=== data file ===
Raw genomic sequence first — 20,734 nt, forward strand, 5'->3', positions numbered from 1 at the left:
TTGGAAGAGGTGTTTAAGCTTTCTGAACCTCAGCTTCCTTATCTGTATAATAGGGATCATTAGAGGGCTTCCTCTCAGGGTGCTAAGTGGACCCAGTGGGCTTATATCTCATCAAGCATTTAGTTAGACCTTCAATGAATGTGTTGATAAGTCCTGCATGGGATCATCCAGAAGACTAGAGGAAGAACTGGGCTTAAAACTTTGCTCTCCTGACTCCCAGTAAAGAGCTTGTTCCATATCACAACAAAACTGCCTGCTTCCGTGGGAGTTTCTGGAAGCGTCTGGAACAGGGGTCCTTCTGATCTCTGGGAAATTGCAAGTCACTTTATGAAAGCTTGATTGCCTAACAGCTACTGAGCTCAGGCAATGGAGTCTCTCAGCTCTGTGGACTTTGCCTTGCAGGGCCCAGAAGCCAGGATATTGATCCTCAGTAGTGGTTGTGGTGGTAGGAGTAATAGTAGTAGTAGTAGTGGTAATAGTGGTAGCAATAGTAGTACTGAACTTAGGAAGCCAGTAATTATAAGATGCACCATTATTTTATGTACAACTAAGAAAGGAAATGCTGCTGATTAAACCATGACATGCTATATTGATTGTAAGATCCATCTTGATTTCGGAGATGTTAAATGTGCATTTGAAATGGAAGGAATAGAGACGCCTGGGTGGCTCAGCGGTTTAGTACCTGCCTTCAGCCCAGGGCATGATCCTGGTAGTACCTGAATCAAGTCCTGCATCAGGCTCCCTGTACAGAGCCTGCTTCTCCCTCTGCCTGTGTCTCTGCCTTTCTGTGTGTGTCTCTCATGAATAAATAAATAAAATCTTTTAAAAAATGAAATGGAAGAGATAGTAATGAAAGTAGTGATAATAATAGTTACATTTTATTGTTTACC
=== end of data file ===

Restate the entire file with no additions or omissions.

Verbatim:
Raw genomic sequence first — 20,734 nt, forward strand, 5'->3', positions numbered from 1 at the left:
TTGGAAGAGGTGTTTAAGCTTTCTGAACCTCAGCTTCCTTATCTGTATAATAGGGATCATTAGAGGGCTTCCTCTCAGGGTGCTAAGTGGACCCAGTGGGCTTATATCTCATCAAGCATTTAGTTAGACCTTCAATGAATGTGTTGATAAGTCCTGCATGGGATCATCCAGAAGACTAGAGGAAGAACTGGGCTTAAAACTTTGCTCTCCTGACTCCCAGTAAAGAGCTTGTTCCATATCACAACAAAACTGCCTGCTTCCGTGGGAGTTTCTGGAAGCGTCTGGAACAGGGGTCCTTCTGATCTCTGGGAAATTGCAAGTCACTTTATGAAAGCTTGATTGCCTAACAGCTACTGAGCTCAGGCAATGGAGTCTCTCAGCTCTGTGGACTTTGCCTTGCAGGGCCCAGAAGCCAGGATATTGATCCTCAGTAGTGGTTGTGGTGGTAGGAGTAATAGTAGTAGTAGTAGTGGTAATAGTGGTAGCAATAGTAGTACTGAACTTAGGAAGCCAGTAATTATAAGATGCACCATTATTTTATGTACAACTAAGAAAGGAAATGCTGCTGATTAAACCATGACATGCTATATTGATTGTAAGATCCATCTTGATTTCGGAGATGTTAAATGTGCATTTGAAATGGAAGGAATAGAGACGCCTGGGTGGCTCAGCGGTTTAGTACCTGCCTTCAGCCCAGGGCATGATCCTGGTAGTACCTGAATCAAGTCCTGCATCAGGCTCCCTGTACAGAGCCTGCTTCTCCCTCTGCCTGTGTCTCTGCCTTTCTGTGTGTGTCTCTCATGAATAAATAAATAAAATCTTTTAAAAAATGAAATGGAAGAGATAGTAATGAAAGTAGTGATAATAATAGTTACATTTTATTGTTTACC